BMC's new Impec hits the global stage
BMC debuted its new Impec flagship at the Tour de France under Cadel Evans and George Hincapie and like most frames to come out of the Swiss company, it's an undeniably unique looking machine.
Interestingly, the Impec is about 200g heavier than the current TeamMachine SLR01 – putting the bare frame at around 1,130g – though its stout construction suggests that extra mass also brings also additional stiffness. Either way, modern build kits still easily let the team stay near the UCI-mandated 6.8kg minimum bike weight and the new construction technology used for the Impec suggests that further developments are forthcoming.
The Impec's carbon tubes are woven on-site in BMC's new Swiss facility by industrial robots – a process that BMC claims yields more consistent end results than tubes laid up by hand and a far lower rejection rate. Joining the tubes together are injection-molded short-fiber composite 'shell nodes', which are essentially carbon lugs that are formed in two halves to allow for more precise glue application and tube placement.
Additional features include molded composite dropouts, a tapered front end, a BB30 bottom bracket shell, and BMC's preferred internal cable routing.
BMC team mechanics build up each rider's bike with a full Campagnolo Record group, Easton bars and stems, Selle Italia saddles, Speedplay Zero pedals, Elite bottle cages, and CycleOps Cervo and Joule computers. Easton also supplies a variety of carbon tubular wheels, all wrapped with Continental tires.
Breaking away on the Quick Step Eddy Merckx EMX-5
Sylvain Chavanel's wins in Tour de France stages 2 and 7 both came on the Eddy Merckx EMX-5 – the Belgian company's flagship road racer designed in conjunction with Pinarello and built with Toray 46HM carbon fiber.
On the surface, it's a fairly standard rig featuring large-diameter tubing, semi-aero shapes, a tapered front end, a well bolstered bottom bracket area, and curved stays that are said to yield a more comfortable ride. Merckx's views on frame geometry, though, are perhaps a bit more telling as to the bike's fit and performance, though.
Head tube angles are notably slack – ranging from just 69.7 up to 72.5 degrees – and head tube lengths are fairly generous for a top-end race bike. Bottom brackets are also positioned quite low at up to 71mm of drop. In total, it adds up to a predictable-handling and comfortable rig that faithfully adheres to Merckx's philosophy on stage race bikes: while light enough to climb, they have to be able to descend properly, too; and there's little sense in suffering through to the end of a stage if you're too fatigued from road vibration to contest the finish.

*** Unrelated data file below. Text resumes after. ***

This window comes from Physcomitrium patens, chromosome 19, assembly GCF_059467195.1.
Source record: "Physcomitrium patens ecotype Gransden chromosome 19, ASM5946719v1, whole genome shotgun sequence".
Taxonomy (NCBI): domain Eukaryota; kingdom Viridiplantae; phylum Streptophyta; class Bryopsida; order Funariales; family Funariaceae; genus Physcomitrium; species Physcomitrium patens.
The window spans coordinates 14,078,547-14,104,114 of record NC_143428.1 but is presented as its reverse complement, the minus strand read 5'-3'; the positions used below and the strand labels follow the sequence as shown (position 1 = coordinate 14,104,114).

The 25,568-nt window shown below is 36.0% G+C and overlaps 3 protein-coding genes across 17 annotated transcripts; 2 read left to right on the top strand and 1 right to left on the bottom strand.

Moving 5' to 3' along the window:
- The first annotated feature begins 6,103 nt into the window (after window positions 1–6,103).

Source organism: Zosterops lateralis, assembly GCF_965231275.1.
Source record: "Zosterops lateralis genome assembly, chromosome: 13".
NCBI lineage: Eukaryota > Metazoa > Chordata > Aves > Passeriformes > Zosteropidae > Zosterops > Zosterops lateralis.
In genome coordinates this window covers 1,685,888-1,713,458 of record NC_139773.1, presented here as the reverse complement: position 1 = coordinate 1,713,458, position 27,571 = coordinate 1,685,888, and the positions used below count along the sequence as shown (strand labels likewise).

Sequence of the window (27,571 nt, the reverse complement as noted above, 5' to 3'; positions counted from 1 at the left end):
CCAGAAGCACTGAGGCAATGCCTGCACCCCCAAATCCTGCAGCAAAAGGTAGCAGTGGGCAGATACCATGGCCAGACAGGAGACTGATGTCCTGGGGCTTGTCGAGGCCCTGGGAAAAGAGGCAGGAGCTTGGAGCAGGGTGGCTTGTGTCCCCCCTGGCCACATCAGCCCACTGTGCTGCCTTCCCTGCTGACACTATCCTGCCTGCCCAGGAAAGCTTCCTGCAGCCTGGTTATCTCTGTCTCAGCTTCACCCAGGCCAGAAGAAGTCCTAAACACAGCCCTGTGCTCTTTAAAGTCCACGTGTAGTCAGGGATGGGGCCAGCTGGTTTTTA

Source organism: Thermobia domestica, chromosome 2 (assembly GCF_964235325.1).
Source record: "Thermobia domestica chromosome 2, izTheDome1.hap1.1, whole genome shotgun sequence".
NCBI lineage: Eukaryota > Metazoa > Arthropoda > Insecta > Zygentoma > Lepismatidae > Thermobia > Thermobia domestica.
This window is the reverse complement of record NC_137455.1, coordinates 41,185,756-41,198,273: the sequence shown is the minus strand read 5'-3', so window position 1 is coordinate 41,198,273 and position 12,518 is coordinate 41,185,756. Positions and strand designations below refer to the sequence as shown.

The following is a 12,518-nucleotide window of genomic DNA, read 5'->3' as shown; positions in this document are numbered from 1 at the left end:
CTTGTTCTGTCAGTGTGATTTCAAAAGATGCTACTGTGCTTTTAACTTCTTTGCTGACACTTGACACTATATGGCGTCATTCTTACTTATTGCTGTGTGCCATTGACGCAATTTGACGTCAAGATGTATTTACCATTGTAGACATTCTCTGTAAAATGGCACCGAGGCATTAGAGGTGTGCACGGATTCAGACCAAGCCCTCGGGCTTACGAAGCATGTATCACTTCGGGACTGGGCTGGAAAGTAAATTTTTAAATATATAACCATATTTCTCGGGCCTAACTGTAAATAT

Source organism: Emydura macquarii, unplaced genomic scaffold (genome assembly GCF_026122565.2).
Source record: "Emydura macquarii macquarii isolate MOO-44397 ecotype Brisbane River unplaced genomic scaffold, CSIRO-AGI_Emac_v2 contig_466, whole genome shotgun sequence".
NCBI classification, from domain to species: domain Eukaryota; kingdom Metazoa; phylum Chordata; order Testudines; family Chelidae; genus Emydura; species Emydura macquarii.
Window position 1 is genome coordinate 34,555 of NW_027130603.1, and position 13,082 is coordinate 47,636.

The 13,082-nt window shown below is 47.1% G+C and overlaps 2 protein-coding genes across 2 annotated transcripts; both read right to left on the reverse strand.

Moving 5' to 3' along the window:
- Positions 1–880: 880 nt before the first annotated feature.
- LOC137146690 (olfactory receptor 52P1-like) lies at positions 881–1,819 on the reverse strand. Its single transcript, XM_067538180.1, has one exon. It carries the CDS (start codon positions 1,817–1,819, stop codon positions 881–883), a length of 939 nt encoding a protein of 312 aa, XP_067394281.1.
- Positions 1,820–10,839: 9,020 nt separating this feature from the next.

Quick Step dresses up its EMX-5 framesets with Campagnolo Record groups, Look KéO pedals, Prologo saddles, Tacx bottle cages, BBB computers, and Deda bars, stems and seatposts. Rolling duties are handled by Continental tubulars glued on to FFWD carbon tubular wheels – including a brand-new 1,350g 60mm-deep model with special brake surfaces that are claimed to offer wet weather performance comparable to alloy rims.
Ag2r-La Mondiale takes mountaintop stage win with Kuota's KOM
Track racer Christophe Riblon pulled off a coup of sorts by winning stage 14's mountaintop finish at Ax-3 Domaines – aboard the suitably named Kuota KOM, no less.
The KOM is Kuota's lightest frame with a claimed weight of just 900g and we can say from firsthand experience that it's also one of the quicker handling machines in the peloton with its stubby 402mm chain stays and ultra-short wheelbase.
Kuota has also infused its flagship model with giant tube sizes, a BB30 bottom bracket, and a tapered front end for rigidity – all resulting in a lot of surface area. So what's the catch?
Tube walls are paper-thin for one, which might lead some to believe that the KOM isn't terribly durable. However, AG2R-La Mondiale also uses the same frames for Paris-Roubaix so apparently they're sufficiently tough.
Bolted on to each team KOM frame is a complete SRAM Red group – including the standard PowerDome cassette and titanium-caged front derailleur instead of the stamped PG-1070 cassette and optional steel cages of most SRAM-sponsored teams – along with Reynolds carbon tubular wheels and 'Michelin' tubulars (though Michelin doesn't currently offer tubulars to consumers).
Finishing kit includes Deda bars and stems, Selle San Marco saddles, Time iClic pedals, Elite bottle cages, Sigma computers, and Gore Ride-On cable systems.
Focus Izalcos for Team Milram
Team Milram has stuck to its German roots with Focus's top-end Izalco Team. Claimed weight for the carbon frame is respectably light at just under 1kg but with complete team bikes still so easily falling below the UCI-mandated 6.8kg minimum, Focus has wisely decided to concentrate on a more complete picture.
Good frame stiffness comes courtesy of the higher-modulus carbon fiber content, tapered 1 1/8"-to-1 1/4" front end, BB30 bottom bracket, asymmetrical seat tube, and modestly oversized tubing throughout. However, rider comfort is still clearly a high priority given the spindly seat stays and relatively small-diameter 27.2mm seatpost.
Team Milram's Niki Terpstra gets a bit of customization on his Focus Izalco Team.
Pro bikes lead a tough life so durability and ease of maintenance play roles, too. Focus has reinforced the top tube where handlebars would normally hit during a crash, full-length derailleur housings are guided end-to-end in the frame for easy line changes and consistent foul-weather shift performance, and in the case of poor road conditions there's even clearance at either end for wider 25mm tires.
Team bikes are dressed in SRAM Red groups – with steel-caged front derailleurs – ultralight CarbonSports Lightweight wheels mounted with Continental tires, fi'zi:k saddles, Speedplay Zero pedals, Garmin Edge 500 computers, Tacx Tao Carbon cages, and FSA bars, stems, headsets and seatposts.